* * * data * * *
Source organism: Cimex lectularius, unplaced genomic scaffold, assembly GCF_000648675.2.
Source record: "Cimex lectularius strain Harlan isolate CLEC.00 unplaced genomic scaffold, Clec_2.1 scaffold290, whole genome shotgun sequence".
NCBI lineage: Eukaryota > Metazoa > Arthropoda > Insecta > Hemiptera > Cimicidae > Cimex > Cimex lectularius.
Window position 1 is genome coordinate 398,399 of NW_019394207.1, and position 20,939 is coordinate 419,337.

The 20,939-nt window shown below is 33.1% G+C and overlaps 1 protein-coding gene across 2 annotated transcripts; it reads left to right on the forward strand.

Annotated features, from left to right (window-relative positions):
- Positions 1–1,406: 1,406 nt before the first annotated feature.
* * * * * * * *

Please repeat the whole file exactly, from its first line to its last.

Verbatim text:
Source organism: Cimex lectularius, unplaced genomic scaffold, assembly GCF_000648675.2.
Source record: "Cimex lectularius strain Harlan isolate CLEC.00 unplaced genomic scaffold, Clec_2.1 scaffold290, whole genome shotgun sequence".
NCBI lineage: Eukaryota > Metazoa > Arthropoda > Insecta > Hemiptera > Cimicidae > Cimex > Cimex lectularius.
Window position 1 is genome coordinate 398,399 of NW_019394207.1, and position 20,939 is coordinate 419,337.

The 20,939-nt window shown below is 33.1% G+C and overlaps 1 protein-coding gene across 2 annotated transcripts; it reads left to right on the forward strand.

Annotated features, from left to right (window-relative positions):
- Positions 1–1,406: 1,406 nt before the first annotated feature.